The second part of your parents’ moral obligation towards you is much more subtle and corrosive. This is the realm of integrity, and it is a great challenge for societies throughout the world.


The greatest failings of parents are in the realms of integrity. Integrity can be defined as consistency between reality, ideas and behaviour. Consistency with reality is not telling a child that daddy is “sick” when he is in fact drunk. Consistency with behaviour is not slapping a child for hitting another child. The value of this kind of integrity is also well understood by many, even if imperfectly practiced, and we will not deal with it much here either.

It is consistency with ideas that causes the most problems for families – and the most long-term suffering for children throughout their lives.

When you were a child, you were told over and over that certain actions were either good or bad. Telling the truth was good; stealing was bad. Hitting your brother was bad; helping your grandmother was good. Being on time was good; failing to complete chores was bad.

Implicit in all these instructions – moral instructions – was the premise that your parents knew what was right and what was wrong; what was good, and what was bad.

Do you think that was really true? Do you think that your parents knew what was right and wrong when you were a child?

When we tell a child that something is wrong – not just incorrect, but morally wrong – there are really only two possibilities. The first is that we actually know what is right and wrong in general, and we are applying our universal knowledge of right and wrong to a specific action committed by the child.

This is how it is always portrayed to the child. It is almost always the most dangerous lie in the world.

The second possibility is that we are telling our child that his actions are “wrong” for a variety of reasons that have nothing to do with morality whatsoever.

For instance, we might tell a child that stealing is wrong because:

  1. We are embarrassed at our child’s actions.
  2. We are afraid of being judged a poor parent.
  3. We are afraid that our child’s theft will be discovered.
  4. We are simply repeating what was told to us.
  5. We enjoy humiliating our child.
  6. Correcting our child on “ethics” makes us feel morally superior.
  7. We want our child to avoid behaviour that we were punished for as children.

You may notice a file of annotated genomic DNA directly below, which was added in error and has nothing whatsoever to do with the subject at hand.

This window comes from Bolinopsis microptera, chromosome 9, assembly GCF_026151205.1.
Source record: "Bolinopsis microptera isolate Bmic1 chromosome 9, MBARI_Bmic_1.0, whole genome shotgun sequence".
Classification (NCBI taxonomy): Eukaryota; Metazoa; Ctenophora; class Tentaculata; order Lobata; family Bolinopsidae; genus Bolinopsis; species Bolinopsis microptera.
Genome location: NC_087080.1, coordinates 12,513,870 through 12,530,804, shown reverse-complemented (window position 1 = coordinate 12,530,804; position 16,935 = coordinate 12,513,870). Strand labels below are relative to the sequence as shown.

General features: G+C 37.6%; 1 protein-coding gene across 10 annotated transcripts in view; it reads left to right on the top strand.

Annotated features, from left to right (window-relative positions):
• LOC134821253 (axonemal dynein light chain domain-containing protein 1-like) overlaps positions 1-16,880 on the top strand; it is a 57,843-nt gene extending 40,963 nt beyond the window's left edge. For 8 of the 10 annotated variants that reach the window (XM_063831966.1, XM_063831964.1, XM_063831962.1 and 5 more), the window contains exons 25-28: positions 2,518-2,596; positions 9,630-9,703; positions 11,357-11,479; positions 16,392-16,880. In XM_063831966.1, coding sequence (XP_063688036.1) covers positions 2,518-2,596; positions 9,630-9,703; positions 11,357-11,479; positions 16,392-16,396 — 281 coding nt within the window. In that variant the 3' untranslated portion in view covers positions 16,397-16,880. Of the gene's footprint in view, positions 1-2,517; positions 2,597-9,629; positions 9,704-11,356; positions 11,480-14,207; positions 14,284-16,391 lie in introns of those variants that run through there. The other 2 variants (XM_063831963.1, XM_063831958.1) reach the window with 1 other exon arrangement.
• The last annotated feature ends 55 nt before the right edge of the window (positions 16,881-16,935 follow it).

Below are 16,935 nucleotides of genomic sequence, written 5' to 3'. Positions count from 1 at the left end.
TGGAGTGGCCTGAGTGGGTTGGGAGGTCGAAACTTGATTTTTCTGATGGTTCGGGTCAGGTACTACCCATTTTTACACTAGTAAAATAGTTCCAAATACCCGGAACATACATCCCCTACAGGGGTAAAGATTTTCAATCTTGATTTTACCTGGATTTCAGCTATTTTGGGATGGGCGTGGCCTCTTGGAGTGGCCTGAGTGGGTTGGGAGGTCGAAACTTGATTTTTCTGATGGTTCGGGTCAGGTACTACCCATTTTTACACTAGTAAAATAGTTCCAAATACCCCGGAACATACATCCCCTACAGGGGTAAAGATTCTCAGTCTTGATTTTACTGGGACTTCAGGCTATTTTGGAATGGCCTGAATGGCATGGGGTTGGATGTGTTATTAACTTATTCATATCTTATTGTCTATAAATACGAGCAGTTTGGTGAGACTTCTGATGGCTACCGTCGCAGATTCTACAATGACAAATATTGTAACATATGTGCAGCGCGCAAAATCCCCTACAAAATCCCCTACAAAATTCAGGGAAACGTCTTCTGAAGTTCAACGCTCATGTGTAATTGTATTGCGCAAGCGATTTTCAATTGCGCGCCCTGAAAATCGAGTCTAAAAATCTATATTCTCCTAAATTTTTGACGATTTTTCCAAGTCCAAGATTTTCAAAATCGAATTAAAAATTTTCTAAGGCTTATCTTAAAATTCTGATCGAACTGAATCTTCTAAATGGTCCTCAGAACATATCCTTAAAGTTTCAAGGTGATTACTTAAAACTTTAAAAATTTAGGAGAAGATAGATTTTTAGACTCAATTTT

... and so on

Assuming they are not terrified, most children, on first receiving moral instructions, will generally respond by asking “why?” Why is stealing wrong? Why is lying wrong? Why is bullying wrong? Why is hitting wrong?

These are all perfectly valid questions, akin to asking why the sky is blue. The problem arises in the fact that parents have no rational answers, but endlessly pretend that they do.

When a child asks us why something is wrong, we are put in a terrible bind. If we say that we do not know why lying is universally wrong, we believe we will lose our moral authority in the eyes of our children. If we say that we do know why lying is wrong, then we retain our moral authority, but only by lying to our children.

Since the fall of religion, we have lost our way in terms of ethics. As an atheist, I do not mourn the loss of the illusions of gods and devils, but I am alarmed at the fact that we have not yet admitted that the fall of religion has not provided us an objective and rational moral compass. By failing to admit to the fact that we do not know what we are doing ethically, we are perpetrating a grave moral error on our children.

Basically, we are lying to them about being good.

We tell them that certain things they do are right or wrong – yet we do not tell them that we do not know why those things are right or wrong. If our child asks us why lying is wrong, we can say that it causes people pain – but so does dentistry – or we can say “you don’t like it when someone lies to you” – which would be an incentive to not get caught, not to refrain from lying – and so on. Every answer we come up with leads to more questions and inconsistencies. What do we do then?

Why, then, we must bully them.

This does not mean hitting them or yelling at them – though sadly all too often this is the case – because as parents we have a near-infinity of passive-aggressive tactics such as sighing, acting exasperated, changing the subject, offering them a cookie, taking them for a walk, claiming to be “too busy,” distracting or rejecting them in a million and one ways.